Chapter 9 : More and Education
Thomas More was not the first person, nor even the first man, to believe that women could be as intellectually able as men, but he was one of the earliest men in England to turn that belief into a practical theory of education. All of the girls in his household were educated equally with the boys. More, perhaps following some of Erasmus’ theories of education, or those of his friend Colet, in his new foundation of St Paul’s believed that children learn best in an atmosphere of play and enquiry.
His ‘experiment’ of teaching the girls was watched with interest. Cuthbert Tunstall (later Bishop of London, and Bishop of Durham), considered to be the most learned man in England, dedicated his famous work on mathematics, the Art of Calculation, to More and requested it be used for his children. Incidentally, Tunstall took a close interest in his relatives, the Parr family, and his work was probably used in the education of Katherine Parr, and her siblings.
From 1518 onward, More spent considerable time at court, frequently acting as Henry’s secretary in the absence of the official secretary, Richard Pace. This meant he was often away from his wife and family. Throughout this period, he corresponded with them regularly, particularly with his eldest daughter, Margaret, whose reputation as a fine scholar was growing. He wrote to them as frequently as he could, the affectionate letters of a father missing seeing his family grow up – a family that increased when More’s first father-in-law, John Colt, left him the wardship of his youngest son, Thomas Colt, who joined the household at Bucklersbury in 1521.
Despite his frequent absences, More continued to ensure that his ‘school’ as he called it, had the best teachers. He even engaged Nicholas Kratzer, later famous for his creation of the clock at Hampton Court, to teach mathematics and astronomy. Margaret’s prowess was such that he ‘accidentally’ showed some of her work to his colleagues – in particular, he mentions that he has shown ‘your charming letter, my dearest Margaret’ to ‘a young man of the noblest rank and of the widest attainments in literature…’ The young man was no other than Reginald Pole, second cousin to the King and, at the time, in high favour. Pole would later become Henry’s greatest adversary, and, eventually, Cardinal-Archbishop of Canterbury under Mary I.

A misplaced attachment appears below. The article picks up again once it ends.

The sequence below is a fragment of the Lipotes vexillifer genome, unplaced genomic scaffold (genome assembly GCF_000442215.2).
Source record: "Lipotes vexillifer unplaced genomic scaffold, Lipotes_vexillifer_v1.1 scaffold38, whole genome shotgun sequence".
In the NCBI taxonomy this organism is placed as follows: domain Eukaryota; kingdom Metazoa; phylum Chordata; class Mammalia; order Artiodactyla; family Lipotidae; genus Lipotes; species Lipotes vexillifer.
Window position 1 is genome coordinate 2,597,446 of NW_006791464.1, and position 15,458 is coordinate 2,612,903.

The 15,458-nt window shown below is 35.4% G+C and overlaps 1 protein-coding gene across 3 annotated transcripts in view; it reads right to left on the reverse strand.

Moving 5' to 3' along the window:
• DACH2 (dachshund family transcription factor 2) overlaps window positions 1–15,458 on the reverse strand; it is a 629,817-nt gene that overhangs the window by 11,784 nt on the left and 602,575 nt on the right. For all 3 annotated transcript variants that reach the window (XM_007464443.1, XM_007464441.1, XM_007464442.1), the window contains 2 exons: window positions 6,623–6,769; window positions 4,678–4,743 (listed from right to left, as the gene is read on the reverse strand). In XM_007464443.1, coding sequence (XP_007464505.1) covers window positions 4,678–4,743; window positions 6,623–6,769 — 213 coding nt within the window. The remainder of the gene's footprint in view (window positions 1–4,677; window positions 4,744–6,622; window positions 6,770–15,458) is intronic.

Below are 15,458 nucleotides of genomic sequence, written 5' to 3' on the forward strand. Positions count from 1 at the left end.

Margaret herself was one of the first Englishwomen to publish a book and probably the first to publish in English. (It was not Katherine Parr, as is often claimed.) In 1524, Margaret’s translation of Erasmus’ paraphrases on the Lord’s Prayer was published by Thomas Berthelet. (It was soon after called in on suspicion of heresy, as no licence had been acquired, but Cardinal Wolsey swiftly saved Margaret from embarrassment by granting one when requested).
Nevertheless, More, along with other proponents of female education such as the Spaniard, Luis Vives, still believed that the most important virtues in a woman were chastity and obedience to the proper commands of her father or husband. Education was just more likely to mould women who could better resist the temptations of their weak nature.
In 1521, Erasmus wrote to Budaeus about More’s education programme for his daughters. He was, he said, quite converted to the notion of educating women, which previously he had thought useless. He realised that through education they would be preserved from idleness, imbibe noble precepts and trained to virtue. To those who thought that learned wives might disobey their husbands, he could see no reason to fear that, unless the husband was trying to exact obedience to commands that ought not to have been made to ‘honest and virtuous’ wives. According to Erasmus, there was now no nobleman in England who did not seek to have all his children well-educated.
More himself was continually distracted from any scholarly plans he might have had by the pressure of official business. One of his less palatable tasks was to convey Henry’s wrath to the City of London, when its citizens reacted badly to the execution of the Duke of Buckingham in 1521. Buckingham had been one of Sir John More’s clients, perhaps introduced to him by Morton, but this did not prevent More senior from being obliged to sit as one of the judges at Buckingham’s trial.